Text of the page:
Fedeproxy full description

https://fedeproxy.eu/ is an online service to federate forges. The software projects hosted on one forge are synchronized in real time with their counterparts on other forges, via the W3C ActivityPub protocol. Developers can freely use the forge of their choosing while contributing to the same project. It operates independently from the forges and serves as an incubator with rapid prototyping to research the best user experience.

Most Free Software projects are hosted on proprietary online services (called forges) that do not provide an export/import feature flexible enough to allow them to move easily (GitHub, SourceForge, etc.). Although the code repository can conveniently be moved from one service to another, other essential components such as pull or merge requests, issues, developer accounts, continuous integration, etc. cannot and the project, as a whole, is trapped.

When two forges are federated via fedeproxy, the actions carried out by a developer on a forge are sent to the other, and vice versa. For instance:

  • The fedeproxy service runs with a proxy for GitLab and a proxy for GitHub
  • The project Ceph exists on GitHub
  • I run a self-hosted GitLab instance
  • I ask the fedeproxy service to federate the Ceph project from GitHub with my GitLab instance
  • I browse the issues of the Ceph project on my GitLab instance
  • I comment on an issue on my GitLab instance
  • My comment is copied over to the GitHub Ceph project by fedeproxy
  • A GitHub user answers my comment which fedeproxy copies over to the Ceph project that resides on my GitLab instance

Once all components of a software project are federated (issues, code, etc.) the project as a whole is effectively duplicated in real time on multiple forges, thus allowing the users to chose the one they prefer. Service portability is achieved because federated forges continuously maintain identical copies of the software project although they are operated by independent actors and running different servers and user interfaces.

Relevance

fedeproxy relates to the DAPSI call and especially responds to the Service portability subdomain regarding service providers hosting software development (also known as forges) and the ability of organisations and developers to seamlessly move software projects as a whole (i.e. including issues, users, code etc.) from one forge to another.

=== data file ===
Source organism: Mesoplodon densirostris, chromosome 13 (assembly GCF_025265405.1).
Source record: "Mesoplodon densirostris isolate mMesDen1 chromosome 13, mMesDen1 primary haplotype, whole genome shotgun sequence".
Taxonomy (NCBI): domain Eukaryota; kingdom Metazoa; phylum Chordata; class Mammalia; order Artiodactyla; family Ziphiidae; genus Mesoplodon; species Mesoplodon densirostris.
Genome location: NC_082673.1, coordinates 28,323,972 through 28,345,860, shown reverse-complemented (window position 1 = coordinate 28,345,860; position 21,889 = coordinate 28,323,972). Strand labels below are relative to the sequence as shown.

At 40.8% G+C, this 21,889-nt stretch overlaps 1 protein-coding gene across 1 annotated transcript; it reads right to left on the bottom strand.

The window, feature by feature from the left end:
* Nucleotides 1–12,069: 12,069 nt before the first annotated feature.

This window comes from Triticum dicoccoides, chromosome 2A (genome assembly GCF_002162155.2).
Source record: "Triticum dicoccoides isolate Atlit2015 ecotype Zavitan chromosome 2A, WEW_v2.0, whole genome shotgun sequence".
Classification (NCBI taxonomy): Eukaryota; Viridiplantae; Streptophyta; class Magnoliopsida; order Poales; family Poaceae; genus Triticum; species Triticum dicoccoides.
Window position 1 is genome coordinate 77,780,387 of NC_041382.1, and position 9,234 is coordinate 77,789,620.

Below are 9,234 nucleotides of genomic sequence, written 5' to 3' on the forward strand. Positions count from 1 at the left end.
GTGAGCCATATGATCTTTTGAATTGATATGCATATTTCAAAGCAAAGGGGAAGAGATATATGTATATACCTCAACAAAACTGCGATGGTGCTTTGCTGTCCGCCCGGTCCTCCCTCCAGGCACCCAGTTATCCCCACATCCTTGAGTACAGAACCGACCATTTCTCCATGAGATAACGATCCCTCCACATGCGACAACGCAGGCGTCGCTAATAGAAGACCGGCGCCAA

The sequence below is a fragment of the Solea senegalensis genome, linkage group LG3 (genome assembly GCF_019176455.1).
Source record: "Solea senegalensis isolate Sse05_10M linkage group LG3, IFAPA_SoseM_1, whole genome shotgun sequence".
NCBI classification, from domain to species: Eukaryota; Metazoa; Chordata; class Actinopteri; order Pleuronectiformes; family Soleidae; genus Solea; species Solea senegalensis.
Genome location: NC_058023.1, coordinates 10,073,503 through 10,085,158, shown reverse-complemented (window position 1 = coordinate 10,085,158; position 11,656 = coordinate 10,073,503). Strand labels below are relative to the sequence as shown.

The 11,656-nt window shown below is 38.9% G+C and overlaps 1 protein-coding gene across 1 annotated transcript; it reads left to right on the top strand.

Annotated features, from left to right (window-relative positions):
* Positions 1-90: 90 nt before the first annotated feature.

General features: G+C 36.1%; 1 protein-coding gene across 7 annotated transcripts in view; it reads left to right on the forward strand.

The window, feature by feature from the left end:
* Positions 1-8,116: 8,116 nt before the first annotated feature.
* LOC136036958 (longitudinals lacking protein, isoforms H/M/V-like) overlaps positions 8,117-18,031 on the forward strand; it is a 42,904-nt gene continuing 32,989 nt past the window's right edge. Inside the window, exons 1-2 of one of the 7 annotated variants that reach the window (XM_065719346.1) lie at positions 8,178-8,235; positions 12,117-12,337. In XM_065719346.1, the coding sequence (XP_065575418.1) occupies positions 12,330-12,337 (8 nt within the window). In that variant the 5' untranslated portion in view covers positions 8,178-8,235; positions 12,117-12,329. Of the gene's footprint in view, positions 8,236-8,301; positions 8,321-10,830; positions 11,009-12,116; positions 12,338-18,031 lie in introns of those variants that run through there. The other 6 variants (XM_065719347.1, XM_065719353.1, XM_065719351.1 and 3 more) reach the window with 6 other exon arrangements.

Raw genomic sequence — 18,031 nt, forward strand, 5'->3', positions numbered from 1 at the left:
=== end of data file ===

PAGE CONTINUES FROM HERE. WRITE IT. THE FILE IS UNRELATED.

Technical challenges and barriers

Most Free Software projects are hosted on proprietary online services (called forges) that do not provide an export/import feature flexible enough to allow them to move easily (GitHub, SourceForge, etc.). Although the code repository can easily be moved from one service to another, other essential components such as pull or merge requests, issues, developer accounts, continuous integration, etc. cannot and the project, as a whole, is trapped. This has many negative consequences:

Idea and objectives

Software forges became popular twenty years ago and the barriers appeared at the same time. The recommended solution at the time was for each forge to implement an export/import feature, which did not happen because proprietary services have a vested interest in locking their user in and exporting projects is contrary to this objective. Although it could have been implemented by Free Software forges, it did not happen either because it is an “all or nothing” solution: the project has to move all at once and the migration tool has to be perfect at the time it happens because there is no turning back. It may not be the only reason why it is still impossible to move a project as a whole from one forge to another but there is no denying, twenty years later, that it may be time for another approach.

There are two ways to move information regarding a project from one forge to another:

  • import/export: an “all or nothing” approach where the project is moved to one forge and deleted from another
  • federation: a two way communication between two forges where all actions happening on one forge are copied over to another

The number of forges publicly accessible was multiplied by at least two order of magnitude since 2001 and they would benefit from being federated. But no forge software supports it, although a data model was developed in 2019 a few years after the creation of the W3C ActivityPub protocol. Popular services such as mastodon or PeerTube appeared in the past five years: a source of inspiration for the implementation of federation in the context of forges. Although a full featured implementation is a very ambitious undertaking, it does not need to be complete to be usable. For instance, the federation of issue comments could be the only feature available while other are implemented. In addition, it is practical to experiment on federation with a proxy based on the forges API (or even web scrapping) before attempting a native integration.

The proposed incremental approach to forge federation is to:

  • implement a federation proxy for each forge, which exposes the ActivityPub based protocol with a model similar to forgefed and translates it into the native forge API. Such a proxy needs credentials to interact with the forge API but can be run independently.